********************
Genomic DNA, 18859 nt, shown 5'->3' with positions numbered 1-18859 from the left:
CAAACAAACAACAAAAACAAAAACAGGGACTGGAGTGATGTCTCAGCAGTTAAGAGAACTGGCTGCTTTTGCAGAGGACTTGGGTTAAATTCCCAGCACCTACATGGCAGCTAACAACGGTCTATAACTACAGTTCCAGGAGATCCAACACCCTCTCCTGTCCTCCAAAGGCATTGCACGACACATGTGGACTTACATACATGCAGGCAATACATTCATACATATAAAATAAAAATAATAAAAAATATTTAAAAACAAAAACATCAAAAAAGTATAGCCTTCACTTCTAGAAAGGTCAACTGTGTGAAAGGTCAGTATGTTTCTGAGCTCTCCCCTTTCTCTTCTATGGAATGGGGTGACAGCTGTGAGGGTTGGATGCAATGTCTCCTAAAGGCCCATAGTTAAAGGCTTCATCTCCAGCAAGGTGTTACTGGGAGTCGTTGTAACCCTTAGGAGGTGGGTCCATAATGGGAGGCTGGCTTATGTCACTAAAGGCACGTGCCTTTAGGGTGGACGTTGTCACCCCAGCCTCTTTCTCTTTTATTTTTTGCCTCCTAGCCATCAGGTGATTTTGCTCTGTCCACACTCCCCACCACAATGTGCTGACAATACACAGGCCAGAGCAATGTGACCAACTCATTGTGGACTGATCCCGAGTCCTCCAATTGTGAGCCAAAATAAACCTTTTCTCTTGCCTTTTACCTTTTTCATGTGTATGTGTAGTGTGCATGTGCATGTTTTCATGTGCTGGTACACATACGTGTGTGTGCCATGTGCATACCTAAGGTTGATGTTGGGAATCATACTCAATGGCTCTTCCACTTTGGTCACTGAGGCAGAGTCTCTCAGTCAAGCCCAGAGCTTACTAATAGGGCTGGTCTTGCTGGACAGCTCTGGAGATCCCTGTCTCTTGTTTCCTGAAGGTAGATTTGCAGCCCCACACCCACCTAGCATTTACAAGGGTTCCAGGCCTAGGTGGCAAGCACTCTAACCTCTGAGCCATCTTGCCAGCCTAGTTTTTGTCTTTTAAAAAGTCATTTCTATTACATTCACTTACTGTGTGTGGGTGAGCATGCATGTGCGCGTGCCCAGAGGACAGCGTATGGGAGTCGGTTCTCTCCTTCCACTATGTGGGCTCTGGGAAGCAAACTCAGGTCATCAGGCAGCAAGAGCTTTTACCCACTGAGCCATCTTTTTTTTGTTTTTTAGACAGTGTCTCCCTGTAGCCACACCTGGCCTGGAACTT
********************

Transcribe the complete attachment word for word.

Genomic DNA, 18859 nt, shown 5'->3' with positions numbered 1-18859 from the left:
CAAACAAACAACAAAAACAAAAACAGGGACTGGAGTGATGTCTCAGCAGTTAAGAGAACTGGCTGCTTTTGCAGAGGACTTGGGTTAAATTCCCAGCACCTACATGGCAGCTAACAACGGTCTATAACTACAGTTCCAGGAGATCCAACACCCTCTCCTGTCCTCCAAAGGCATTGCACGACACATGTGGACTTACATACATGCAGGCAATACATTCATACATATAAAATAAAAATAATAAAAAATATTTAAAAACAAAAACATCAAAAAAGTATAGCCTTCACTTCTAGAAAGGTCAACTGTGTGAAAGGTCAGTATGTTTCTGAGCTCTCCCCTTTCTCTTCTATGGAATGGGGTGACAGCTGTGAGGGTTGGATGCAATGTCTCCTAAAGGCCCATAGTTAAAGGCTTCATCTCCAGCAAGGTGTTACTGGGAGTCGTTGTAACCCTTAGGAGGTGGGTCCATAATGGGAGGCTGGCTTATGTCACTAAAGGCACGTGCCTTTAGGGTGGACGTTGTCACCCCAGCCTCTTTCTCTTTTATTTTTTGCCTCCTAGCCATCAGGTGATTTTGCTCTGTCCACACTCCCCACCACAATGTGCTGACAATACACAGGCCAGAGCAATGTGACCAACTCATTGTGGACTGATCCCGAGTCCTCCAATTGTGAGCCAAAATAAACCTTTTCTCTTGCCTTTTACCTTTTTCATGTGTATGTGTAGTGTGCATGTGCATGTTTTCATGTGCTGGTACACATACGTGTGTGTGCCATGTGCATACCTAAGGTTGATGTTGGGAATCATACTCAATGGCTCTTCCACTTTGGTCACTGAGGCAGAGTCTCTCAGTCAAGCCCAGAGCTTACTAATAGGGCTGGTCTTGCTGGACAGCTCTGGAGATCCCTGTCTCTTGTTTCCTGAAGGTAGATTTGCAGCCCCACACCCACCTAGCATTTACAAGGGTTCCAGGCCTAGGTGGCAAGCACTCTAACCTCTGAGCCATCTTGCCAGCCTAGTTTTTGTCTTTTAAAAAGTCATTTCTATTACATTCACTTACTGTGTGTGGGTGAGCATGCATGTGCGCGTGCCCAGAGGACAGCGTATGGGAGTCGGTTCTCTCCTTCCACTATGTGGGCTCTGGGAAGCAAACTCAGGTCATCAGGCAGCAAGAGCTTTTACCCACTGAGCCATCTTTTTTTTGTTTTTTAGACAGTGTCTCCCTGTAGCCACACCTGGCCTGGAACTT